• Promoting skills like rolling over, sitting, and crawling.

Use these tummy-time tips:

  • Begin on the day your baby comes home from the hospital.
  • Choose times when your baby is awake and not hungry.
  • Place your baby on a towel or mat on a firm surface, such as a floor or crib. 
  • Get down to your baby’s eye level, offer a toy, and engage him or her in play.

Babies should always be placed on their backs to sleep to help prevent sudden infant death syndrome (SIDS).

Home Treatment

If your baby has a flat spot, use these tips (along with the Prevention tips) to encourage your baby to turn away from the flat side:

  • Alternate the arm you use to hold your baby each time you breastfeed or bottle feed. This places your baby’s head in different positions.
  • Place mobiles and other toys so your baby must turn to see them. 
  • Move your baby’s crib so that one side faces a window or another light source. Even very young babies will try to turn their heads toward a light.

If your baby sleeps in your room, set up the bassinet or crib so that your baby must turn to see you.

Avoid using:

  • Any kind of support or device that restricts your baby’s head movement. 
  • Wedges or sleep positioning pillows, which can be unsafe.

Other Treatment

If neck muscle tightness (torticollis) makes it difficult for your baby to turn the head in one direction, we may recommend physical therapy. You’ll learn exercises to do at home with your baby. These exercises:

  • Involve gently stretching your baby’s neck muscles.
  • Should be done exactly as your therapist shows you, to benefit your baby.

When to Call Us

Please call us to schedule an appointment if:

  • Your baby’s flat spot or abnormal head shape is significant.
  • You notice bulging on the side opposite the flattened area.

Most babies get better with home treatment. Please talk with us about any questions or concerns during your next well-baby visit (checkup).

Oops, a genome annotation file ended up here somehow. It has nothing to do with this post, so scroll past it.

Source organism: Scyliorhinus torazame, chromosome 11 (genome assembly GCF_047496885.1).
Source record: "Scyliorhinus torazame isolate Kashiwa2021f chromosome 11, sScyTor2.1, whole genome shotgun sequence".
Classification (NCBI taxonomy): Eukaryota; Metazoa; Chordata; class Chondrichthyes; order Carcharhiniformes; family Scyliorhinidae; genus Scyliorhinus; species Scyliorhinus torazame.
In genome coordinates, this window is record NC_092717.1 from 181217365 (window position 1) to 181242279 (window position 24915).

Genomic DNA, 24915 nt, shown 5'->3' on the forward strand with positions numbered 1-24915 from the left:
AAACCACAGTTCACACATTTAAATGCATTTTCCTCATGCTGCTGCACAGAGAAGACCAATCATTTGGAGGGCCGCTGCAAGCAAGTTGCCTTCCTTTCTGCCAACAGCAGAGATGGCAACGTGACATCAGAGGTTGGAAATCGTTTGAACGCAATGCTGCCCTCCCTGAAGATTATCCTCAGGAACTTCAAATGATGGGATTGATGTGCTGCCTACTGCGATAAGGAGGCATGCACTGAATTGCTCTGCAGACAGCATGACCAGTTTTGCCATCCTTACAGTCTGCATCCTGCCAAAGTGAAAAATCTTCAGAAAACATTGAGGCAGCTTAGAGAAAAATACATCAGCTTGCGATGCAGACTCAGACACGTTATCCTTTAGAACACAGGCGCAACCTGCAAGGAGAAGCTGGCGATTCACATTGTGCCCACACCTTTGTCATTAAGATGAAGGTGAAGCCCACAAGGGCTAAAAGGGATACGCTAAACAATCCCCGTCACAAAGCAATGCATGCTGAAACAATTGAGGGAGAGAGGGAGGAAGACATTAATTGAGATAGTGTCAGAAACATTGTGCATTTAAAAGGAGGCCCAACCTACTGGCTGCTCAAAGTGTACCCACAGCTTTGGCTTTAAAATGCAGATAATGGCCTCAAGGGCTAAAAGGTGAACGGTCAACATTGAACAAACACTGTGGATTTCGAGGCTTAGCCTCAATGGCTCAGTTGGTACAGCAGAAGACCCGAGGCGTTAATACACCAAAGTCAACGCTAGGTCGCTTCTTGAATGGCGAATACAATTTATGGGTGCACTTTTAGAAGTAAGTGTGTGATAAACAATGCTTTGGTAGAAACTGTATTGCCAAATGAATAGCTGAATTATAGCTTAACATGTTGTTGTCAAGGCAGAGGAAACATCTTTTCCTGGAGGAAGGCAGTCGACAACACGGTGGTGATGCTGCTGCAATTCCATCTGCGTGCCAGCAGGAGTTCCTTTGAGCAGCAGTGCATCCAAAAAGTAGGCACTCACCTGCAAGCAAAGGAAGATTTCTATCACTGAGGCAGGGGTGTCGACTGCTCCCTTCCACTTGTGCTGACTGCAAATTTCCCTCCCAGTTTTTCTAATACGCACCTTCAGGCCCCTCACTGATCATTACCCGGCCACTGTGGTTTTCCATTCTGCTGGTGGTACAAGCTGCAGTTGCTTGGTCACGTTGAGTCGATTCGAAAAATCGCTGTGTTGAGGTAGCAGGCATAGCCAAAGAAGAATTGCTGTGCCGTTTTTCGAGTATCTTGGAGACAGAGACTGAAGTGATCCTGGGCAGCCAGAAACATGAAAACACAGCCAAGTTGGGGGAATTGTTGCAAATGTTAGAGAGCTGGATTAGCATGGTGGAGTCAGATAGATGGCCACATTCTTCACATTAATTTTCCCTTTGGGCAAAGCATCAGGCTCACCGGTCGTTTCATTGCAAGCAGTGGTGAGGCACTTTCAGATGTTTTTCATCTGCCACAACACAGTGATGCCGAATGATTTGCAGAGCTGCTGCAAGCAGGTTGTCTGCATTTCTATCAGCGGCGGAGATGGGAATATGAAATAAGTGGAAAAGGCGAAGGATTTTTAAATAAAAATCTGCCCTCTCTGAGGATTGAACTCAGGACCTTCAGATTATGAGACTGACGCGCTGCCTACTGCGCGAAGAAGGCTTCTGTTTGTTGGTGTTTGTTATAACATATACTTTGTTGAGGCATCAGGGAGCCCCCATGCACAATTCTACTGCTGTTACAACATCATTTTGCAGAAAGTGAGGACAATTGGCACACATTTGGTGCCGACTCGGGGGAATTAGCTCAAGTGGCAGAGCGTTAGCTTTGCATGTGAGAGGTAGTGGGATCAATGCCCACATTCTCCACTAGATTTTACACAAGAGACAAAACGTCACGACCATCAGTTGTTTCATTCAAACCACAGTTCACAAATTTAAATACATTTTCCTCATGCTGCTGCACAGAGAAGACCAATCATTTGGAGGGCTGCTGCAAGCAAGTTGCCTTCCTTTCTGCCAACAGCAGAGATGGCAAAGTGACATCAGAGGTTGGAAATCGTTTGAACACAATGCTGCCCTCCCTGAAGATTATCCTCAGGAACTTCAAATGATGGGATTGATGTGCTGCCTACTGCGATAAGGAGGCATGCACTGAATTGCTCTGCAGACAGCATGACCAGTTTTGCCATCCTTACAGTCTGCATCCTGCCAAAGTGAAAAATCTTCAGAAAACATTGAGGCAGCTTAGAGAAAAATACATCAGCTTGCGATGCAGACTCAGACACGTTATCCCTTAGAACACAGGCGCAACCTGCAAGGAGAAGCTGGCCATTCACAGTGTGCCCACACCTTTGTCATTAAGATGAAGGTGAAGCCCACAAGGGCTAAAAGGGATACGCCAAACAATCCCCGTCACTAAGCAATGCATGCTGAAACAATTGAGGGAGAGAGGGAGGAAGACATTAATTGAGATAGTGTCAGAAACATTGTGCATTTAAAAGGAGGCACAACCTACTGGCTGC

If you have an emergency medical condition, call 911 or go to the nearest hospital. An emergency medical condition is any of the following:
(1) a medical condition that manifests itself by acute symptoms of sufficient severity (including severe pain) such that you could reasonably expect the absence of immediate medical attention to result in serious jeopardy to your health or body functions or organs; (2) active labor when there isn't enough time for safe transfer to a Plan hospital (or designated hospital) before delivery, or if transfer poses a threat to your (or your unborn child's) health and safety, or (3) a mental disorder that manifests itself by acute symptoms of sufficient severity such that either you are an immediate danger to yourself or others, or you are not immediately able to provide for, or use, food, shelter, or clothing, due to the mental disorder.

This information is not intended to diagnose health problems or to take the place of specific medical advice or care you receive from your physician or other health care professional. If you have persistent health problems, or if you have additional questions, please consult with your doctor. If you have questions or need more information about your medication, please speak to your pharmacist. Kaiser Permanente does not endorse the medications or products mentioned. Any trade names listed are for easy identification only.